``Lehrman?''
    Mr. Lehrman. Yes, sir.
    Mr. Schweikert. Actually, heading in that same direction, 
just--and I know this is a bit of a lark, and there are other 
components that go into that food price. While our farm 
policies in this country subsidize certain commodities crops--
or make them more expensive around the world. I once sat down 
with some agricultural economists who basically said U.S. 
agricultural policy kills people in Sub-Saharan Africa. So when 
you talk about the food prices, particularly what we see around 
the world, and some of the protests breaking out, what is a 
combination of just purely organic inflation and also 
government policy.
    Mr. Lehrman. Government subsidies in the agricultural 
sector, as you suggest Congressman, are themselves very 
controversial. In the end, if I can make it brief, it is a 
question of, compared to what?
    The common agricultural policy of the European Union 
causes, for example, corn prices and wheat prices and they too 
are great producers and exporters, to be about twice or more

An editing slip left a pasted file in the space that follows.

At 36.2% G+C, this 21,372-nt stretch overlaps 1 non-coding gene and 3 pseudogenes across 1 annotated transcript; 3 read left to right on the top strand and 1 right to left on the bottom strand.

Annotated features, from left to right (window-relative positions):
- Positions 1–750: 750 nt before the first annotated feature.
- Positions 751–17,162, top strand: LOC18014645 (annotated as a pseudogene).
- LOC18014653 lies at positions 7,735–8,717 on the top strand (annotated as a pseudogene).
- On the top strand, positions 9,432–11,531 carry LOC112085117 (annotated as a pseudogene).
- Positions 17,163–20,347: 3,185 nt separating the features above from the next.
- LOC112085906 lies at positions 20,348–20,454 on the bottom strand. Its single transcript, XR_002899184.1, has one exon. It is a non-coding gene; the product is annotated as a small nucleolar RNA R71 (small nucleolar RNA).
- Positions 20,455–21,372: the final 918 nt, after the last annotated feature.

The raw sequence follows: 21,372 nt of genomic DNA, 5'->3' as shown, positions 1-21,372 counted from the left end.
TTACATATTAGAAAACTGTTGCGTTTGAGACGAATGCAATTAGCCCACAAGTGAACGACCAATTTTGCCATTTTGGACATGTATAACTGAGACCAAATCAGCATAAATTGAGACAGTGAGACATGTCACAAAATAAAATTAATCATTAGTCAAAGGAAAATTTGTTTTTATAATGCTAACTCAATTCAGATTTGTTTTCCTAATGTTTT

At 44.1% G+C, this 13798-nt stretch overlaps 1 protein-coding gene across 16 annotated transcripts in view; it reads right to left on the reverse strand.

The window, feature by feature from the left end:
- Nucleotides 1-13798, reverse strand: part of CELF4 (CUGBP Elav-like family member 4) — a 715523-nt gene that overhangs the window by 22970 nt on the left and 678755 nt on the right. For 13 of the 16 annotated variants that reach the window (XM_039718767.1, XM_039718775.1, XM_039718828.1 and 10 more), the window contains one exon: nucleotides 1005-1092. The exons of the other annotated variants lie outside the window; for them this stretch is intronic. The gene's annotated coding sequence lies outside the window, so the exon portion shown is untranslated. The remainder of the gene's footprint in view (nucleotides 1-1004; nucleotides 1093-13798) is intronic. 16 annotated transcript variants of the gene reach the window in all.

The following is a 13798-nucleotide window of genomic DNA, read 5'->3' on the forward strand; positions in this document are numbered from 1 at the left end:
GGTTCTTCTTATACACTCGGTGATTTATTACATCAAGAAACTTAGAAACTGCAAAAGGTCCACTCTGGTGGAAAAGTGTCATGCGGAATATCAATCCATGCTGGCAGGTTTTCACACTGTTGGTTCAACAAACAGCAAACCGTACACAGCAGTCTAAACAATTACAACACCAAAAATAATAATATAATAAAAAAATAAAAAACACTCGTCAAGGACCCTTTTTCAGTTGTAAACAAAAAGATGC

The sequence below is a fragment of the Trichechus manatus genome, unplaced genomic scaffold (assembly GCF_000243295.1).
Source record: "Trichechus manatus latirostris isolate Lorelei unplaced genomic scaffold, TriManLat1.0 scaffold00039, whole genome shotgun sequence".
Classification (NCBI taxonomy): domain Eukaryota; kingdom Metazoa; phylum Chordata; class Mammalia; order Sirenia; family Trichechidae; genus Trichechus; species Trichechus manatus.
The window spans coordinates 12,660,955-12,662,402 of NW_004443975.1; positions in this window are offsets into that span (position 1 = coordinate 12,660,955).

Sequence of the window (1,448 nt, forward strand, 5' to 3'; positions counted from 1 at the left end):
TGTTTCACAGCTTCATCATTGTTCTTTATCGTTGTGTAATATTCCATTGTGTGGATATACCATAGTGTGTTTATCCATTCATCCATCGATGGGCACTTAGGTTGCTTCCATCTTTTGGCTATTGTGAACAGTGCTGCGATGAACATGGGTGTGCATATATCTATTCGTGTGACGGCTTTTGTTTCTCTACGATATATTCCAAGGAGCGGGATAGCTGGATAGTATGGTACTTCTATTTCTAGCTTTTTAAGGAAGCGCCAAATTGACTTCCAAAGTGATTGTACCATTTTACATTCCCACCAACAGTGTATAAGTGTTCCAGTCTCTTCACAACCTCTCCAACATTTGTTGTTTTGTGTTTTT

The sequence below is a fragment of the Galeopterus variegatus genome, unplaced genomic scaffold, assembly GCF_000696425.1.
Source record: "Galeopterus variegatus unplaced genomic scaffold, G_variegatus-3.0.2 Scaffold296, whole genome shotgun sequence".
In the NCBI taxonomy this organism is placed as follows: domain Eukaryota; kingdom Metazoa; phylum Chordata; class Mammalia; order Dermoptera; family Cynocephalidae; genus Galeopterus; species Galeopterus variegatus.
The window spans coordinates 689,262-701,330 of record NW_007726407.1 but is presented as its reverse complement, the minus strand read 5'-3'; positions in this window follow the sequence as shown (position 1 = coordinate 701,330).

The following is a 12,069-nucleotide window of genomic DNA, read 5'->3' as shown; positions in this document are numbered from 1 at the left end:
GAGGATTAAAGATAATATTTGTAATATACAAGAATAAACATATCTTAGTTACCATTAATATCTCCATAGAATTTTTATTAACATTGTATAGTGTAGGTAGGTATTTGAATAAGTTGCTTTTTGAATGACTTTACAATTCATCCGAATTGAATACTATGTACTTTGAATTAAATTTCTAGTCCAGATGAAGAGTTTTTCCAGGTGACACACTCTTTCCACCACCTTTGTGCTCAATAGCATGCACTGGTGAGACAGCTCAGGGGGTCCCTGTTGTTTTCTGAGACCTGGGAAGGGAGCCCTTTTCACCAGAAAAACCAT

the level of basic agricultural prices in the United States 
because the United States farmer is the most efficient producer 
of all basic food goods and high-protein goods such as meat 
products, in the world.
    So, that the elimination of subsidies in the United States, 
it is true, might make the production, the total output of farm 
goods sometimes--in some areas in which we export 50 percent of 
our own output to the world at very cheap prices relative to 
the rest of the world, those subsidies might reduce the prices, 
but it is also true I think that the profitability of the 
industry would change and the supply therefore would contract 
in the U.S. market in general and thus make less of our output